Clatsop County Sheriff Tom Bergin will not seek re-election in 2020.
Bergin, 60, has spent 33 years in law enforcement. He was first elected sheriff in 2004 and is serving his fourth four-year term.
“I’ve decided. I’ve told everybody I won’t be running for a fifth term,” Bergin said. “Sometimes you’ve just got to step back and take a breath for yourself, which is not in my DNA.”
This year has been particularly challenging on the sheriff’s health. Bergin was diagnosed with kidney cancer about four months ago. He underwent surgery in August to remove half of a kidney.
Bergin took 1 1/2 weeks off after the surgery but is beginning to return to his normal routine, he said. The cancer has a high survivability rate, and he will likely be monitored by doctors for another year.
Bergin said the cancer was not the primary factor in his decision to not run again, but it did give him “a whole new outlook on life.”
“I’m feeling pretty good,” Bergin said. “I’ve had to walk a little slower, but I’ll be good to go in another week or so.”
Bergin started as a reserve officer with the Seaside police in 1985 before he was hired full time about a year later. He became a sheriff’s deputy in 1992.
Bergin started the office’s first K-9 unit and became a sergeant in 1996. During his patrol years, he was heavily involved in narcotics enforcement, spending some time working undercover. He became Sheriff John Raichl’s chief deputy in 2003.
“Tom was very active in different departments. I think that really, really helped him,” Raichl said. “It has to be a good balance, and that’s a plus as an administrator.”
In his time as sheriff, the office has undergone extensive modernization. The office used to be located in cramped quarters below the Clatsop County Jail. It relocated to a newer, larger facility in Warrenton in 2016.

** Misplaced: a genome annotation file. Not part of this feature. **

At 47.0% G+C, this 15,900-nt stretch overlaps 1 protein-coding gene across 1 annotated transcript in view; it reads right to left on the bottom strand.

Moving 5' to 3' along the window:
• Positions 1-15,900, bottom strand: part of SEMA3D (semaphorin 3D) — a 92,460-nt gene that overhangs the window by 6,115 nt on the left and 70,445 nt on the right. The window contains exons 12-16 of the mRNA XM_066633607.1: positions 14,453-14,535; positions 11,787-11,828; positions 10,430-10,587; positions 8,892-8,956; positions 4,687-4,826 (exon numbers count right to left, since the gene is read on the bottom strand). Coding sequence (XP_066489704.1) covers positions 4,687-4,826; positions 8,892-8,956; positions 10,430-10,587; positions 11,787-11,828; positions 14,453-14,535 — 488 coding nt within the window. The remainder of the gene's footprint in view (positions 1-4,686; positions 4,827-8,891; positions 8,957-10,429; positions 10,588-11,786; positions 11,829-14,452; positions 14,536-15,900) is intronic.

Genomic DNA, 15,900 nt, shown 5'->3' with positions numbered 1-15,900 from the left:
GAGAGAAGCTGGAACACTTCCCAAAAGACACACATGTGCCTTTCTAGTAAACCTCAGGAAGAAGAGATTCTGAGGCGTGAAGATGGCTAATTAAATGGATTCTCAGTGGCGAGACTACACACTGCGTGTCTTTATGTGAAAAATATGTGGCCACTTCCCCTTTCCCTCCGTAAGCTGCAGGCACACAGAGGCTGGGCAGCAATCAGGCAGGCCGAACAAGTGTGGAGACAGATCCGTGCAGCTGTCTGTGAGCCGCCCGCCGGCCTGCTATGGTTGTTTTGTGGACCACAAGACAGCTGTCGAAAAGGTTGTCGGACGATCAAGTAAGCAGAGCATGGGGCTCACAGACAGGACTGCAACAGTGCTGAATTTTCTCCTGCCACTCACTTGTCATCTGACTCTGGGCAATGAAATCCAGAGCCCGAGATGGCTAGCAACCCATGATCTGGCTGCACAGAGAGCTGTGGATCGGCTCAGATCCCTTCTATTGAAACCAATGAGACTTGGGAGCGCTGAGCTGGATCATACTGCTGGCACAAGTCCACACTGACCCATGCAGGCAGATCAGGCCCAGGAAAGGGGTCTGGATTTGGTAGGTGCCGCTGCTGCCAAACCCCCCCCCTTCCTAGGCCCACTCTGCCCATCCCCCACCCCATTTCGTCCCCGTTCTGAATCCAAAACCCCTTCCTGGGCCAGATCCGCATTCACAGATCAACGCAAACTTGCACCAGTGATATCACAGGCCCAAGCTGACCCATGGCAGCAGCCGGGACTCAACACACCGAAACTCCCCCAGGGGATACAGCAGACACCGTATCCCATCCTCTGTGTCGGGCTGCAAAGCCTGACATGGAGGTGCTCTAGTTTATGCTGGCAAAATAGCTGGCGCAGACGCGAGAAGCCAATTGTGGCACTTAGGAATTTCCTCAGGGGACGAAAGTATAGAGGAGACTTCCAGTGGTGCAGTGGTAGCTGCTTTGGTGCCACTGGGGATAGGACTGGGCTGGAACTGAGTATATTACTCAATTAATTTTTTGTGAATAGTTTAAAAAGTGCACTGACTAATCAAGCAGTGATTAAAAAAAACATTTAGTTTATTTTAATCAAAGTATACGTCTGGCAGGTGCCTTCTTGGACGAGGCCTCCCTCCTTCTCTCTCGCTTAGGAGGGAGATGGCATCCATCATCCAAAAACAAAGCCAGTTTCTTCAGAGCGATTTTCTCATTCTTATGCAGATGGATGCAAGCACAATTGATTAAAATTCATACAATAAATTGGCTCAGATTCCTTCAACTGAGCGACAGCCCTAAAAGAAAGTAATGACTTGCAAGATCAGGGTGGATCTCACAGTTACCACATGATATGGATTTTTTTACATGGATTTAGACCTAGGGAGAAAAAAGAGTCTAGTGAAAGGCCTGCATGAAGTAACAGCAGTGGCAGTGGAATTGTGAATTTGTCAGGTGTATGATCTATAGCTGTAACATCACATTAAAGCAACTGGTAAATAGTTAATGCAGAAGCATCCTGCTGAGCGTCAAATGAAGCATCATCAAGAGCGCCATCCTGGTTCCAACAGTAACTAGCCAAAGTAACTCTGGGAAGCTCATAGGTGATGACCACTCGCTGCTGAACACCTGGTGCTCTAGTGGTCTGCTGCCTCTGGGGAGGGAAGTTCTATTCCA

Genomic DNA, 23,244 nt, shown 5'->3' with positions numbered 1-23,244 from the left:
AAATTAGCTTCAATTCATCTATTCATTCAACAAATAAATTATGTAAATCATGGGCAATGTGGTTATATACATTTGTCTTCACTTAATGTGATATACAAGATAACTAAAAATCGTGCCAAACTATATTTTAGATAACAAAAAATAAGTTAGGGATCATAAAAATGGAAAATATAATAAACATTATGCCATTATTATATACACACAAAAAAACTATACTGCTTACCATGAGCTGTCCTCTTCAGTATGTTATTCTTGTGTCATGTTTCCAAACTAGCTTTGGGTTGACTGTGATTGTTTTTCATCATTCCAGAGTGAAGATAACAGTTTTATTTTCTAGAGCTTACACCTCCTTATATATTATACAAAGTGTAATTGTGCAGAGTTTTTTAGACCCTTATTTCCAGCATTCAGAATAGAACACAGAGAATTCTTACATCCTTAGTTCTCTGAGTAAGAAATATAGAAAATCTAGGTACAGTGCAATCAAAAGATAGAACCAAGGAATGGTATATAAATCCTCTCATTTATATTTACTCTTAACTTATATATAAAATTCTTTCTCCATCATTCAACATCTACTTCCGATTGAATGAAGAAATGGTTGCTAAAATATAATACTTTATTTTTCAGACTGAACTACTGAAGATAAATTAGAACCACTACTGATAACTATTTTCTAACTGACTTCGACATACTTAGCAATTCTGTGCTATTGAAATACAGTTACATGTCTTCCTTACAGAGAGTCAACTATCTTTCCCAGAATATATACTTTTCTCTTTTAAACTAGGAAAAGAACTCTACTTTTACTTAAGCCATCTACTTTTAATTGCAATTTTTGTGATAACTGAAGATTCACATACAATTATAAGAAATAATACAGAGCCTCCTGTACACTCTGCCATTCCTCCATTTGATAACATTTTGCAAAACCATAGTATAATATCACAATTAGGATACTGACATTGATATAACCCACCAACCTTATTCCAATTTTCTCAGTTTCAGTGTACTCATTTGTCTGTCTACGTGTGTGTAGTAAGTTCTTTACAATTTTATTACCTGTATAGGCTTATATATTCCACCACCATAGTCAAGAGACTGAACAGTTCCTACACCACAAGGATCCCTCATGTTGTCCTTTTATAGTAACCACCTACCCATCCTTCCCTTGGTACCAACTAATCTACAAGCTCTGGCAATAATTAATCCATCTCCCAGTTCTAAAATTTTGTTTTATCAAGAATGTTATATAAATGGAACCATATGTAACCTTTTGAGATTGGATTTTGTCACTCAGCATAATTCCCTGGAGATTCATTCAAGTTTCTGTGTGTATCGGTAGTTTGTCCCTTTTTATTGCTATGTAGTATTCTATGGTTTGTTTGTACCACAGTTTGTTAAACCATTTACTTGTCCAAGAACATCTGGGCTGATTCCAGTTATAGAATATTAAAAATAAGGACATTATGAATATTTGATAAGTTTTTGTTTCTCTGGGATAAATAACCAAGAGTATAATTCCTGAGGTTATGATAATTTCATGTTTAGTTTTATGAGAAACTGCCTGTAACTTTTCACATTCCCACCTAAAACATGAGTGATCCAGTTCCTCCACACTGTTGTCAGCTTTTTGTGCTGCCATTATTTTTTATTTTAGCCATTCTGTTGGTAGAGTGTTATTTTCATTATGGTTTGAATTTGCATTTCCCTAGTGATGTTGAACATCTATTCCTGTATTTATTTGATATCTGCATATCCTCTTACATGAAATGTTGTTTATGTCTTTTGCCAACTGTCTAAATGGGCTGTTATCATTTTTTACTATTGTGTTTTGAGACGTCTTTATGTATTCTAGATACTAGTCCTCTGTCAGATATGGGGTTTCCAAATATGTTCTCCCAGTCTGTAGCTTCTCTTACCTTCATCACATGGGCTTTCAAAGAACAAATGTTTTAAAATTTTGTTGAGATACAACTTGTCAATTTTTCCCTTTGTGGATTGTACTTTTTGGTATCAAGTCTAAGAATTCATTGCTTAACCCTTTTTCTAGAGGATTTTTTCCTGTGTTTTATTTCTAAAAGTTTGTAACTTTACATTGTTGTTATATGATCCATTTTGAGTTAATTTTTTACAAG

“During the time Tom’s been sheriff, I think the sheriff’s office has been highly functional and highly responsive to the needs of citizens,” County Manager Cameron Moore said. “We obviously expect that, but we know that comes from the sheriff’s leadership.”
Bergin is known for being outspoken about his conservative beliefs. The sheriff opposed Measure 88 in 2014, which — if it passed — would have allowed undocumented immigrants to acquire driver’s cards.
This year, Bergin has actively supported Measure 105, a November ballot measure that would repeal Oregon’s sanctuary law. He wrote a letter last week — with 15 other sheriffs from around the state — outlining his reasons for backing the measure and participating in immigration enforcement.
“Although Tom and I disagree fundamentally on a lot of political matters, I’ve found him to be a good man and a good sheriff,” District Attorney Josh Marquis said.
After the Great Coastal Gale of 2007, when many county roads became impassable, Bergin advocated heavily for legislation allowing hazardous trees to be removed from state highways. Despite pushback from groups hoping to preserve the trees, a bill was passed in 2012 allowing for the clearances.
During the storm, Bergin helped with field operations, including pulling people out of flooded areas.
“Tom has always been out there in person,” Marquis said. “In some ways, he’s like an old-fashioned sheriff.”
In addition to daily tasks, Bergin has a big item on his agenda over the next several weeks. The sheriff will be the leading voice in support of a November bond measure to relocate the county jail from Astoria to the site of the former North Coast Youth Correctional Facility in Warrenton at a $20 million price tag. The county has attempted to expand the jail in two previous bond measures, including one with Bergin as sheriff in 2012.
After the election and beyond, Bergin plans to continue serving full time as the county’s top cop until his term expires in two years.
“It’s just something that’s important to me,” Bergin said. “You’re all stuck with me for a while longer.”